American Council of Academic Plastic Surgeons
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Location, Location, Location: The Geographic Impact of Medical School on the Plastic Surgery Match
Adam D. Glener, MD Michael Lebhar BS J. Andres Hernandez, MD MBA Amanda R. Sergesketter, MD Ronnie L. Shammas, MD Roger W. Cason, MD Sonali Biswas, BS Brett T. Phillips, MD MBA
Division of Plastic, Maxillofacial & Oral Surgery; Duke University Medical Center Durham, NC

Background: This resident application cycle presents academic leadership and applicants with an unprecedented challenge: how to virtually match applicants to mutually beneficial programs. As many aspects of this year’s match remain uncertain, the authors sought to refer to previous years’ data to better inform both program directors and applicants.
Methods: The study was designed as a cross-sectional analysis including all current integrated plastic surgery residents. At the time of data collection (April, 2020) a list of accredited integrated plastic surgery programs was obtained and each programs’ independent website was then queried for the desired demographic resident information. Additionally, geospatial heat maps were generated to better understand geographic trends.
Results: All (n=78) integrated plastic surgery programs and residents (n=953) were included in the study. Geospatial heat maps illustrate the locations of where all current integrated plastic surgery residents attended medical school (Figure 1), and subsequently divided by current region of residency (Figure 2). Nearly half (47.2%) of current residents remain in the same geographic region they obtained their medical degree, with 26% of residents remaining in the same state, and 17% within the same institution; data which is unchanged over the past six years (p=0.58). Odds ratios (OR) predicting the likelihood for students within a given region to stay within that region for training were calculated as follows: Midwest OR = 2.09 (95% CI 1.17-3.74), South OR = 2.39 (95% CI 1.39-4.11), North OR = 2.59 (95% CI 1.42-4.71), and West OR = 3.80 (95% CI 1.67-8.68)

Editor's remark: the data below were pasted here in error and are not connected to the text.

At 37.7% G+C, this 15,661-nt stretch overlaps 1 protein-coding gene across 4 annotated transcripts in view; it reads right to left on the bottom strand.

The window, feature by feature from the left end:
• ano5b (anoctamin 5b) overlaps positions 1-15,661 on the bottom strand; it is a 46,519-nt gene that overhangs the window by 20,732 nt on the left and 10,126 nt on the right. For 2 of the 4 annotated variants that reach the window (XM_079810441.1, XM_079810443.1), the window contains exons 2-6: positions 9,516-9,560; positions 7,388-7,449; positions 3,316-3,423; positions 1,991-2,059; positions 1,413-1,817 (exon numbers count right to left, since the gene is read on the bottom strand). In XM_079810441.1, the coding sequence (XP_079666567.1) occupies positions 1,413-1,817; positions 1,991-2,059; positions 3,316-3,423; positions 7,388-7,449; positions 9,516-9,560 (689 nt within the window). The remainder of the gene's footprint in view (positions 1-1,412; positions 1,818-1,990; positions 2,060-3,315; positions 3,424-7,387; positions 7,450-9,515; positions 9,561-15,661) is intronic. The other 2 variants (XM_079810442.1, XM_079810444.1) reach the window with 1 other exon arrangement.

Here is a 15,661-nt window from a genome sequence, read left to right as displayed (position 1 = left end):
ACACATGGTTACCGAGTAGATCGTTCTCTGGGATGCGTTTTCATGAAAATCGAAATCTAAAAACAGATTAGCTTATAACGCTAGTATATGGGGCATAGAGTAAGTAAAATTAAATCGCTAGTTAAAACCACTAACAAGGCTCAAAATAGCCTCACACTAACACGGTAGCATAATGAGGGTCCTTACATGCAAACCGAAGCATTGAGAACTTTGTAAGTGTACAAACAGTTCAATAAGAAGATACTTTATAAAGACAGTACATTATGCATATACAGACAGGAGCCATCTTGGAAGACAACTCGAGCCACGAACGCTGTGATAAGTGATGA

Conclusion: While integrated plastic surgery applicants come from around the country, they are more likely to continue their training at institutions in closer geographic proximity to their medical schools. Students graduating from medical schools without affiliated integrated plastic surgery programs appear to be at a disadvantage during the match process. We strongly believe this study offers program leadership and prospective applicants actionable data regarding the recent trends within the plastic surgery match. We hope this will allow both parties to make informed and efficient decisions, especially during the difficult impending application cycle.

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